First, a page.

Scott’s View Perthshire

We decided to go for a long walk today as it was so sunny and bright and crisp. Scott’s View, which is on Dron Hill, near Bridge of Earn, Perthshire, was the chosen walk. Scott’s view is so-called because Sir Walter Scott was very fond of it and referred to it in his book ‘The Fair Maid of Perth’. Two of us were chomping at the bit to get out so we left first and told the other three to catch us up. I had asked Matthew to follow my written instructions in order to detect any weaknesses in my directions. Now my directions have been ahem, amended on at least 10 occasions due to people getting lost. But now I assumed they were perfectly clear. We nipped in to see Grandma and Grandpa on the way past and so weren’t sure if the stragglers were in front or behind us. We went at a brisk trot to catch them up in case it was the former.

Loan tree, tree, Scott's View, Bridge of Earn, Perthshire

The Loan Tree that used to signal the site of Scott’s view

You will note in this picture, that there is a fallen tree (look closely). That, my friends, is the ‘loan tree’ referred to in my instructions as a landmark to signal the presence of Scott’s View. As you can see it is not so much a loan tree as a tree on it’s side that nobody could spot unless they fell over it. That may have caused difficulties with the three walkers.

lochan, Dron, East Dron, West Dron, Dron Hill, Scott's View, Perthshire, Bridge of Earn

The lochan at Scott’s View, Dron Hill, Perthshire

It became clear that they were not in front of us and we couldn’t see them behind us either. Where on earth could they have got to? Maybe the beer they were carrying was weighing them down? Anyway we took a moment to enjoy the peace and tranquillity of the lochan just behind Scott’s View. The sun was starting to sink and was washing the frozen loch in a beautiful milky light. We reluctantly dragged ourselves away, and with a last look over our shoulders at Wally’s view, we set off over the hill towards home. Now this is another common place where my poor visitors have got lost. The path becomes faint, so I changed the instructions to say that the picture below ought to be seen on the descent down the other side of the hill.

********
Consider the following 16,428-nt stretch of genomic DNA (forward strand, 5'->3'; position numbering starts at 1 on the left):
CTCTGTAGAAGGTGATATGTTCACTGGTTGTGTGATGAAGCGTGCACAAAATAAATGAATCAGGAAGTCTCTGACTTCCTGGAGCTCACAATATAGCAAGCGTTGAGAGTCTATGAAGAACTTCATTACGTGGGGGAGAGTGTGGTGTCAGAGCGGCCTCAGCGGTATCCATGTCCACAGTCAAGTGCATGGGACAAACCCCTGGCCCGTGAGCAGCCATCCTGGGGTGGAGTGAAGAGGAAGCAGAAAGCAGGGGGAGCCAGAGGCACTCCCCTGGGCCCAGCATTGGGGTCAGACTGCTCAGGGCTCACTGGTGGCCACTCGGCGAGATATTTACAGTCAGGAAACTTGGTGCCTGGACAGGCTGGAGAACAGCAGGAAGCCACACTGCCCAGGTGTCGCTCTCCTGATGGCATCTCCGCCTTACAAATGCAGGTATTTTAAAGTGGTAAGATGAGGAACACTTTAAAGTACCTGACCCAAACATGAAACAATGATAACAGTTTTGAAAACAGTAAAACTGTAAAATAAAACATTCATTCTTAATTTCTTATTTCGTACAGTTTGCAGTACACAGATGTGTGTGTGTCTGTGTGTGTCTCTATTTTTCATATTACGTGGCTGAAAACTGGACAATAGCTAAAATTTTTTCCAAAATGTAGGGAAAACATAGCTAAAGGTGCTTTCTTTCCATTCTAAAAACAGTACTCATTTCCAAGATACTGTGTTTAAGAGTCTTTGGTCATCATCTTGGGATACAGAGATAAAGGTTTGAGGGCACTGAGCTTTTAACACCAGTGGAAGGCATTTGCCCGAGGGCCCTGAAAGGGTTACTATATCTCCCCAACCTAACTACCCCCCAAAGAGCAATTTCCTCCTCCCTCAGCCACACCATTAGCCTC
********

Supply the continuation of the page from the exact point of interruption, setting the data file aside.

Lomond Hills, Fife, Twin Peaks,

Peaks of the Lomond Hills in the distance.

The two peaks of The Lomond Hills should be seen clearly from the correct position of descent – except in misty weather, or the dark, of course.

We made it back, freezing cold – the temperature had plummeted. I was wearing all the proper kit and even I was freezing. I started to worry that Matthew, Chris and Princess Iona had got lost due to my pesky directions and sent John out to look for them. Then they appeared, well and happy having consumed a beer or two en route. They did not do the walk completely, but did part of it. I have to confess that my directions have been annotated rather heavily by Matthew and I must change things once more so that my lovely visitors can enjoy the great outdoors without getting lost. Apparently the first line contained inaccuracies that caused confusion.